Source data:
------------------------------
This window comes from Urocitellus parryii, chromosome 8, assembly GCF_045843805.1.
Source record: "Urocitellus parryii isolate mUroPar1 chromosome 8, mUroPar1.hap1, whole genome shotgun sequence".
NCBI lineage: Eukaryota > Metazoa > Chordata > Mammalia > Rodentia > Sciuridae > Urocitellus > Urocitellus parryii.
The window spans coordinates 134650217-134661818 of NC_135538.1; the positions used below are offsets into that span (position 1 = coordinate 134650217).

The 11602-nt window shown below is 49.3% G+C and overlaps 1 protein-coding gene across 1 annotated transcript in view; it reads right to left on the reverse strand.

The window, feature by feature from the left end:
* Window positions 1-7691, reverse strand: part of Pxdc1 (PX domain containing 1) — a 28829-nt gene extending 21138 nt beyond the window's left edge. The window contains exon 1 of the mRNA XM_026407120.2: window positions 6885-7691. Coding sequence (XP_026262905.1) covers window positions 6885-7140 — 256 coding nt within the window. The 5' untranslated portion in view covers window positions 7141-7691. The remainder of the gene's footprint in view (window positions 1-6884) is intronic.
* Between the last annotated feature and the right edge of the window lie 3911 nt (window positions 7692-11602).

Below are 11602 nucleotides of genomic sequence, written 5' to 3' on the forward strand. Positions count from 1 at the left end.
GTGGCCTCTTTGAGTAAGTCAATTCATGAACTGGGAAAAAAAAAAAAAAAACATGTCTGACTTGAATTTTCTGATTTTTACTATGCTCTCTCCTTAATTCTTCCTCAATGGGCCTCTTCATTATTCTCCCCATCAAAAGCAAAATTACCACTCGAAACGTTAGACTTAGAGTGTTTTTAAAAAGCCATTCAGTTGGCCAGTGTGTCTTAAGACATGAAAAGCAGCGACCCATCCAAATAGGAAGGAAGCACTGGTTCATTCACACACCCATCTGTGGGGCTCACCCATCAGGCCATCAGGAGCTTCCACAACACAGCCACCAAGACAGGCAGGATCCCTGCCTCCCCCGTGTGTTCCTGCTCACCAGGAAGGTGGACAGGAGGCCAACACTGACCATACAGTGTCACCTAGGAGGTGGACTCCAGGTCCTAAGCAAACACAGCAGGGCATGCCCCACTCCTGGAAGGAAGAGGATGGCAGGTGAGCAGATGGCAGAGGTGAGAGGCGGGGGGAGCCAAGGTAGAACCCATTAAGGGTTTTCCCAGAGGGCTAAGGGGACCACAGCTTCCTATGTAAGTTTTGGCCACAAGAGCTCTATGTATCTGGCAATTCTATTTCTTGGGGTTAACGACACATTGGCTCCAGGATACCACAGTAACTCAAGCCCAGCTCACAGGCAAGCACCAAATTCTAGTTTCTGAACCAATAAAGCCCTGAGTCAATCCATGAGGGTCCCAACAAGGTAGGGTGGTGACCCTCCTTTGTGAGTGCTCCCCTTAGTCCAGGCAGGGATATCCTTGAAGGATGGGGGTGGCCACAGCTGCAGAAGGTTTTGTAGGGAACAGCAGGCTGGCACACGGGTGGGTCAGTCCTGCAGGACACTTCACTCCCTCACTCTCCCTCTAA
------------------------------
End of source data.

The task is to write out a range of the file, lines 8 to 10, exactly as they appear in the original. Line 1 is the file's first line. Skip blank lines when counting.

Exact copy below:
* Between the last annotated feature and the right edge of the window lie 3911 nt (window positions 7692-11602).

Below are 11602 nucleotides of genomic sequence, written 5' to 3' on the forward strand. Positions count from 1 at the left end.
GTGGCCTCTTTGAGTAAGTCAATTCATGAACTGGGAAAAAAAAAAAAAAAACATGTCTGACTTGAATTTTCTGATTTTTACTATGCTCTCTCCTTAATTCTTCCTCAATGGGCCTCTTCATTATTCTCCCCATCAAAAGCAAAATTACCACTCGAAACGTTAGACTTAGAGTGTTTTTAAAAAGCCATTCAGTTGGCCAGTGTGTCTTAAGACATGAAAAGCAGCGACCCATCCAAATAGGAAGGAAGCACTGGTTCATTCACACACCCATCTGTGGGGCTCACCCATCAGGCCATCAGGAGCTTCCACAACACAGCCACCAAGACAGGCAGGATCCCTGCCTCCCCCGTGTGTTCCTGCTCACCAGGAAGGTGGACAGGAGGCCAACACTGACCATACAGTGTCACCTAGGAGGTGGACTCCAGGTCCTAAGCAAACACAGCAGGGCATGCCCCACTCCTGGAAGGAAGAGGATGGCAGGTGAGCAGATGGCAGAGGTGAGAGGCGGGGGGAGCCAAGGTAGAACCCATTAAGGGTTTTCCCAGAGGGCTAAGGGGACCACAGCTTCCTATGTAAGTTTTGGCCACAAGAGCTCTATGTATCTGGCAATTCTATTTCTTGGGGTTAACGACACATTGGCTCCAGGATACCACAGTAACTCAAGCCCAGCTCACAGGCAAGCACCAAATTCTAGTTTCTGAACCAATAAAGCCCTGAGTCAATCCATGAGGGTCCCAACAAGGTAGGGTGGTGACCCTCCTTTGTGAGTGCTCCCCTTAGTCCAGGCAGGGATATCCTTGAAGGATGGGGGTGGCCACAGCTGCAGAAGGTTTTGTAGGGAACAGCAGGCTGGCACACGGGTGGGTCAGTCCTGCAGGACACTTCACTCCCTCACTCTCCCTCTAA